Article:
'He took a lot of photographs during the war, most of which we have in an album and will be going through with the family next week.'

Mr Morewood's training saw him first take to the sky in a Tiger Moth biplane before his posting to the elite 56 Squadron in 1937 which, at the time, flew open-cockpit Gauntlet fighters.

He then moved on to flying the Gloster Gladiator, the RAF's last biplane fighter.

By the outbreak of war he was already an experienced pilot and later acquired the new Hurricane fighter, which he believed were superior to the more famous Spitfire.

The pilot transferred to the newly reformed 248 Squadron as flight commander, and for three years flew Bristol Blenheims in the Battle of Britain, described as 'bombers dressed up as fighters'.

His daring endeavours saw him undertake dangerous long-range fighter sweeps over Holland and the French coast, before he was promoted to wing commander in 1944.

The promotion saw him assigned to Castel Benito near Tripoli in Libya, a posting which he thoroughly enjoyed.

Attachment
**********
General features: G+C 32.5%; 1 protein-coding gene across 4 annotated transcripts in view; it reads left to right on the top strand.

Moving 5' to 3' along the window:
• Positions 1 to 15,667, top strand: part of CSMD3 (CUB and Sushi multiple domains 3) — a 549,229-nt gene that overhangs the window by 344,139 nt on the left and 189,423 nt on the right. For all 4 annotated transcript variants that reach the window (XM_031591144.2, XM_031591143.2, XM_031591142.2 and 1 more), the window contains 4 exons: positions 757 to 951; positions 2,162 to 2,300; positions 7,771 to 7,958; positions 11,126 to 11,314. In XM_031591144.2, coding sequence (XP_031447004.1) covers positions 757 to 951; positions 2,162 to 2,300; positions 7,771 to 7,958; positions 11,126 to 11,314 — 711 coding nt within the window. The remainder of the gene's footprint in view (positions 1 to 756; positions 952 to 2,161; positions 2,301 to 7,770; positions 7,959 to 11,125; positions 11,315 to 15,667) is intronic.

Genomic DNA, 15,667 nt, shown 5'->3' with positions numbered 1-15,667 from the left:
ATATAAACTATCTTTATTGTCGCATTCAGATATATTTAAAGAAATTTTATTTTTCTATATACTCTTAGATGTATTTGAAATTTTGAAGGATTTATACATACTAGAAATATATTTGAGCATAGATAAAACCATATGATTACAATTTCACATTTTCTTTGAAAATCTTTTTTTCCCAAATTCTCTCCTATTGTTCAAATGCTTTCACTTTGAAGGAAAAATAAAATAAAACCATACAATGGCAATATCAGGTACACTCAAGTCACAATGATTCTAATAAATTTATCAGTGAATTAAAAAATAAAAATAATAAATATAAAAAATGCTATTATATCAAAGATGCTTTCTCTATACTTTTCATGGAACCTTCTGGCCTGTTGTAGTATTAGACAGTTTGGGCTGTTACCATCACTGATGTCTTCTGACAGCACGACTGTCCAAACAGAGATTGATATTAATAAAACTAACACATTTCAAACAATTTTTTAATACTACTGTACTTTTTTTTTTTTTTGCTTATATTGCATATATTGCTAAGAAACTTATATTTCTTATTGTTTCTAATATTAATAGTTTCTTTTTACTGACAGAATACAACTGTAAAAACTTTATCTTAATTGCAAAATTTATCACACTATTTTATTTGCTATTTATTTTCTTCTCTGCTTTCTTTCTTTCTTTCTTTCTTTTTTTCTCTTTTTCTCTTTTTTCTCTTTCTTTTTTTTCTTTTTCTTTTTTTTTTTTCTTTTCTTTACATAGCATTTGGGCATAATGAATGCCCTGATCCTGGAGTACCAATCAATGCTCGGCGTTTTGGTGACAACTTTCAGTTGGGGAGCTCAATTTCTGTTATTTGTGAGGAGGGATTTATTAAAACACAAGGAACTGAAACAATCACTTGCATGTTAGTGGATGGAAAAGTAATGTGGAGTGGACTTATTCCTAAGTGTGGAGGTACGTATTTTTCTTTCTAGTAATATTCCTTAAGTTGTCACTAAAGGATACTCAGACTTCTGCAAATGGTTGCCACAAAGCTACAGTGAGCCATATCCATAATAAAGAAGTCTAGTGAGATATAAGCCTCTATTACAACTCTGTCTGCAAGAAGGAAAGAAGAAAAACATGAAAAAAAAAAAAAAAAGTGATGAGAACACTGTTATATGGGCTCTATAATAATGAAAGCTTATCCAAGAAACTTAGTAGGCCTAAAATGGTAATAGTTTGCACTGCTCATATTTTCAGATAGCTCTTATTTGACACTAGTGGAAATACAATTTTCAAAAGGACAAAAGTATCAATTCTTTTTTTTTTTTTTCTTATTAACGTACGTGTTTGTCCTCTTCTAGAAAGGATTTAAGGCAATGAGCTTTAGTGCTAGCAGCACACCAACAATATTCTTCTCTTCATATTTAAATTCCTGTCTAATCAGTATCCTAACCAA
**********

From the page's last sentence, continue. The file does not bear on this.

Mr Morewood was sent on to Naples as station commander in 1945 where he saw out the war's end before he left the RAF in 1947.

But he returned to service in 1951 and finally retired in 1957.

Following his retirement, the airman and his wife, Rosemary, started a successful boarding kennel in Aberdeen.

In 1981 they moved to Rockcliffe, Dumfries, where they pursued their interests until Rosemary sadly died in 2003.

Mrs Buck said: 'He did come across skirmishes in the sky and on one occasion he did limp home and his Blenheim was described as looking like a cheese grater from the amount of bullets in it.

'Roger came down unscathed however, and the ground crew patched the plane up again and it was returned to service for a while until it was later lost.'

Mrs Buck described her father's experience of flying the Bristol Blenheims, which were outmatched in speed and armour against the Luftwaffe's more modern fighters.

She said: 'They were bombers which were dressed up as fighters as they had put on some extra guns, but they weren't fast so you could not give good chase to enemy planes.

'And if they chased after you, you couldn't outrun them, so they nicknamed it the Flying Coffin.

'A lot of men flew less hours and never made it through the war, so it's miraculous he survived.'

In 2013, Mr Morewood was honoured with a special Battle of Britain fly-by from a Hurricane and a Spitfire at his home in Barlochan House in Palnackie.

His funeral will take place at Colvend Parish Church in Rockcliffe at 11am on Friday December 19.

Read more: http://www.dailymail.co.uk/news/article ... z3LdYU6nql
Follow us: @MailOnline on Twitter | DailyMail on Facebook